The United States Code is a consolidation and codification by subject matter of the general and permanent laws of the United States. It is prepared by the Office of the Law Revision Counsel of the United States House of Representatives.
The United States Code Online is current through Pub. L. 113-296 (12/19/2014), except Pub. L. 113-287. With respect to Pub. L. 113-287, which enacted Title 54 of the Code, the text of Title 54 as enacted by Pub. L. 113-287 has been included, along with many editorial transfers and other updates. However, full editorial work on Title 54 and conforming changes to other titles have not yet been completed.
The United States Code (“Code”) contains the general and permanent laws of the United States, arranged into 54 broad titles according to subject matter. The organization of the Code was originally established by Congress in 1926 with the enactment of the act of June 30, 1926, chapter 712. Since then, 27 of the titles, referred to as positive law titles, have been restated and enacted into law by Congress as titles of the Code. The remaining titles, referred to as non-positive law titles, are made up of sections from many acts of Congress that were either included in the original Code or subsequently added by the editors of the Code, i.e., the Office of the Law Revision Counsel, and its predecessors in the House of Representatives.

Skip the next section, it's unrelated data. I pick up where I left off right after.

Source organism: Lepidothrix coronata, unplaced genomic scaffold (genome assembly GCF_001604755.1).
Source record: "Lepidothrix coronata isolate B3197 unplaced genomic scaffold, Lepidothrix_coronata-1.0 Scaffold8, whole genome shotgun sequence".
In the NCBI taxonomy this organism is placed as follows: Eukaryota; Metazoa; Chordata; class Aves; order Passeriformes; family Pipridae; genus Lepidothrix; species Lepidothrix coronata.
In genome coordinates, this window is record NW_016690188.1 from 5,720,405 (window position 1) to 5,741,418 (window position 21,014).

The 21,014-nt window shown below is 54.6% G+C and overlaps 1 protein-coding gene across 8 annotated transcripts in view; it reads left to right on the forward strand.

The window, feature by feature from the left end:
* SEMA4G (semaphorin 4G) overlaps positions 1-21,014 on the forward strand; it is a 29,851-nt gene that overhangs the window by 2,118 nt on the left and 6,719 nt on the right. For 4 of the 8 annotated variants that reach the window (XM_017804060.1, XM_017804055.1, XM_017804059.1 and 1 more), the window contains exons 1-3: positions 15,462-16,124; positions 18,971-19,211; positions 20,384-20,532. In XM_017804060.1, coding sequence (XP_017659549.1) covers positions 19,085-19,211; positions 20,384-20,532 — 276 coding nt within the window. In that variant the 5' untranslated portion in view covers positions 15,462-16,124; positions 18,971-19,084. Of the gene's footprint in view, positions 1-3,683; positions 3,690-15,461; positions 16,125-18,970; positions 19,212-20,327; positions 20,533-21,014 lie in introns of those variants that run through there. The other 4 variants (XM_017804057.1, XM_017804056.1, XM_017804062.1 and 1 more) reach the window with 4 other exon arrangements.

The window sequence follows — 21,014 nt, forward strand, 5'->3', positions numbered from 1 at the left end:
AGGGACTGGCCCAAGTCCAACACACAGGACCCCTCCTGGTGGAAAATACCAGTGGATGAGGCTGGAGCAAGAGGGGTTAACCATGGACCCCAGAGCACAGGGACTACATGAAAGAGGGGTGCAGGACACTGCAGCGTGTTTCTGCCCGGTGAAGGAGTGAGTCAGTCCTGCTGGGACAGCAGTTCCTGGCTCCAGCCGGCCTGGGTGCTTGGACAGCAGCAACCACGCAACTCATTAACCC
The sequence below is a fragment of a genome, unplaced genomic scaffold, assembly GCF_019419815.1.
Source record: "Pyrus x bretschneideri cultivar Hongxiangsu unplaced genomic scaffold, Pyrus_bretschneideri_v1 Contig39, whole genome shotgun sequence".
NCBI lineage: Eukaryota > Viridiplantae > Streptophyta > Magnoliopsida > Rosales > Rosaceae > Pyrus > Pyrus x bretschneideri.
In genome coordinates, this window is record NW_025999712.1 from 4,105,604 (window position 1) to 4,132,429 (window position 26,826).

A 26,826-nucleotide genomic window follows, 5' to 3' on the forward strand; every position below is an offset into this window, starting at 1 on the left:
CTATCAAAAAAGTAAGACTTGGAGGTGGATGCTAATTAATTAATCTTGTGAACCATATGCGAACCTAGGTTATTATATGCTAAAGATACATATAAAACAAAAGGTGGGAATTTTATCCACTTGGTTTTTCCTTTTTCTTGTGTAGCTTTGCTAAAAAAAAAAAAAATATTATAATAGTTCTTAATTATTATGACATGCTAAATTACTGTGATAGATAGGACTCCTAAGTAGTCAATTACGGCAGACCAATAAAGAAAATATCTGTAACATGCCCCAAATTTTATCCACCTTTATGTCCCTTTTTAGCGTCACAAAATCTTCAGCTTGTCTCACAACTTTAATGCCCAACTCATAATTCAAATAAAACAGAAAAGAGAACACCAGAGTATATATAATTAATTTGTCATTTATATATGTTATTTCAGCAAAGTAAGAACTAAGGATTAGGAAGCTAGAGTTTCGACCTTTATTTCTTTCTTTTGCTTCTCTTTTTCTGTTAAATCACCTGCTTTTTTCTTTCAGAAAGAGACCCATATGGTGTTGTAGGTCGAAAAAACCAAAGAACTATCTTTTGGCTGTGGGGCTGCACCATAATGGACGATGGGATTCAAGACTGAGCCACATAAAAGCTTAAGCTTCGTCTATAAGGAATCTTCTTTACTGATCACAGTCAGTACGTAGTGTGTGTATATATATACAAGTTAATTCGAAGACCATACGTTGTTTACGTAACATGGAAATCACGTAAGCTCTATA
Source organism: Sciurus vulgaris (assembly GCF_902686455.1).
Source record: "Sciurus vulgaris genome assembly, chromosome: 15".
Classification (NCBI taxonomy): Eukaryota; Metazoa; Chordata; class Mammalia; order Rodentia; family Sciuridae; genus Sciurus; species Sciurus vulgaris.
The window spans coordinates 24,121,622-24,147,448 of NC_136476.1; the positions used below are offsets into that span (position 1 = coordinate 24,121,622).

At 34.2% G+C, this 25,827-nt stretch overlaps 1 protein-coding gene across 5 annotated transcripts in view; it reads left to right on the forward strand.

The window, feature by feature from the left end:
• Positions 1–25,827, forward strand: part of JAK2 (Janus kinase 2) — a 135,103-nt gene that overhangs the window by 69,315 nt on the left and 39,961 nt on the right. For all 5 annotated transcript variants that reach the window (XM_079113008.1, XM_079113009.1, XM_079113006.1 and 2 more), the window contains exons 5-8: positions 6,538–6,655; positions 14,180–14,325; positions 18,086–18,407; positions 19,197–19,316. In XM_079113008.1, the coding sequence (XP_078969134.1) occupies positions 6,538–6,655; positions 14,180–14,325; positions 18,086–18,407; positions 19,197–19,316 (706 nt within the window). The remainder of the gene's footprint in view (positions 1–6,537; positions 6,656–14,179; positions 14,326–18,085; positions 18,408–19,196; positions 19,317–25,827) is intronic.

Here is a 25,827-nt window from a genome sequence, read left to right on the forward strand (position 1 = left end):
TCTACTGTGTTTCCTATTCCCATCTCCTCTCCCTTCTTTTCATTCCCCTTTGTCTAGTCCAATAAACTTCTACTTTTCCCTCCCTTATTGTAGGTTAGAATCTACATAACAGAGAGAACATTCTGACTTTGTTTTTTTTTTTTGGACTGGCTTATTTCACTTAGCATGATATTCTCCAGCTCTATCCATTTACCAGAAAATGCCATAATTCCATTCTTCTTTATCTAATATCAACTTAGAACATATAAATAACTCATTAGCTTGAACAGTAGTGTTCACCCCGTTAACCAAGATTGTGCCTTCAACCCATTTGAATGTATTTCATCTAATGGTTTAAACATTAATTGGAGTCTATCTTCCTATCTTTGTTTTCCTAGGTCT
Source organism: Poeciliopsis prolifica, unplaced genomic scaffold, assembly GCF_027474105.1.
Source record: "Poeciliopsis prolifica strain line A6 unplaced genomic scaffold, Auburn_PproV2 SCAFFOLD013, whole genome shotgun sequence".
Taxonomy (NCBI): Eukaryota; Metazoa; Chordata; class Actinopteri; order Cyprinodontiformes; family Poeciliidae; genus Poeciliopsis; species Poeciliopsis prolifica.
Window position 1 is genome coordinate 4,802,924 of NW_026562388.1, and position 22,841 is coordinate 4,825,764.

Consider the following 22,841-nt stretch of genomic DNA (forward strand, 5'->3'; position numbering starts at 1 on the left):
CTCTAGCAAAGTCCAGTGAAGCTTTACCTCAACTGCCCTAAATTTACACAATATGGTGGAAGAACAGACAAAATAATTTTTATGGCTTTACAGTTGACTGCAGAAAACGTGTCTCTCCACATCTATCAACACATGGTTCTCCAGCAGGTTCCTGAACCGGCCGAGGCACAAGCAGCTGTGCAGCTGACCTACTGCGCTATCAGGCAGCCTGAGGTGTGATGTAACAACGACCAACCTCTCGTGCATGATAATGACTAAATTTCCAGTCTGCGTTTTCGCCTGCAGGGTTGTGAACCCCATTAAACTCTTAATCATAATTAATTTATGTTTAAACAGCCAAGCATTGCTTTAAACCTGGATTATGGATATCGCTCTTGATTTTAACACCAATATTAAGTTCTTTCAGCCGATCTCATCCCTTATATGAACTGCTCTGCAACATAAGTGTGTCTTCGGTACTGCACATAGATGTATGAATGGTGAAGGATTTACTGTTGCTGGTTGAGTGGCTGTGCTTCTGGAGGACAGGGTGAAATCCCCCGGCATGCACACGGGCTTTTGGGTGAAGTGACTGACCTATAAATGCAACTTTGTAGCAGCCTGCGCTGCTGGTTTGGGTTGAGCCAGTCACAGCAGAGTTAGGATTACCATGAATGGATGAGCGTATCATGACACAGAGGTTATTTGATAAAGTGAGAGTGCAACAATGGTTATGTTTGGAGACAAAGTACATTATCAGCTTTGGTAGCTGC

The USA laws contained in the Code are the product of over 200 years of legislating. Drafting styles have changed over the years, and the resulting differences in laws are reflected in the Code. Similarly, Code editorial styles and policies have evolved over the 80-plus years since the Code was first adopted. As a result, not all acts have been handled in a consistent manner in the Code over time. This guide explains the editorial styles and policies currently used to produce the Code, but the reader should be aware that some things may have been done differently in the past. However, despite the evolution of style over the years, the accuracy of the information presented in the Code has always been, and will always remain, a top priority.